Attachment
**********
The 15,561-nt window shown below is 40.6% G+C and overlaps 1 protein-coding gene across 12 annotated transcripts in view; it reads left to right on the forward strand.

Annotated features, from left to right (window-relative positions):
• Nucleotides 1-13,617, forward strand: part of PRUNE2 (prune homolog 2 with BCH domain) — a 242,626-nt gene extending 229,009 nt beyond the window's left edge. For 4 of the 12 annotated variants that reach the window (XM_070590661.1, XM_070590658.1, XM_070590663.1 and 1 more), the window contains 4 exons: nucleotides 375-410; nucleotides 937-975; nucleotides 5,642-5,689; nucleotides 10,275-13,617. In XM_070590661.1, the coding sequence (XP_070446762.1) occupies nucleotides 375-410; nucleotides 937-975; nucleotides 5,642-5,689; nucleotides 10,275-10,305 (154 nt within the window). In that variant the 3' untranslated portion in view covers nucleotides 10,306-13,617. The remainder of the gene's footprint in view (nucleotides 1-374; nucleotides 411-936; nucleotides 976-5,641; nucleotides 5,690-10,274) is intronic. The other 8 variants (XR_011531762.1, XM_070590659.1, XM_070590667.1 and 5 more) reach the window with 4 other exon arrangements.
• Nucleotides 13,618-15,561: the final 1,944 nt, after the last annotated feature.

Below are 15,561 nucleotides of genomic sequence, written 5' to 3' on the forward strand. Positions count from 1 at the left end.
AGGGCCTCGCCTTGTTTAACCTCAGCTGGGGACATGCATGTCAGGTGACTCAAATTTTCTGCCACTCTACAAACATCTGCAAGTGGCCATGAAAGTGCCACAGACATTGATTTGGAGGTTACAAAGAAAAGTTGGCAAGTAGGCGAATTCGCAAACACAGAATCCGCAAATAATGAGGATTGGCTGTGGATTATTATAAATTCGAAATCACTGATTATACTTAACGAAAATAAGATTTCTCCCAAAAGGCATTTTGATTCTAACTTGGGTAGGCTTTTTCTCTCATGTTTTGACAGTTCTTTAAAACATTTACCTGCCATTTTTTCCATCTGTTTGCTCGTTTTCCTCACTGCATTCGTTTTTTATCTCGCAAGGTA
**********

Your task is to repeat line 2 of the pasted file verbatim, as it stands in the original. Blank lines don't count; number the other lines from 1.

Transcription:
Annotated features, from left to right (window-relative positions):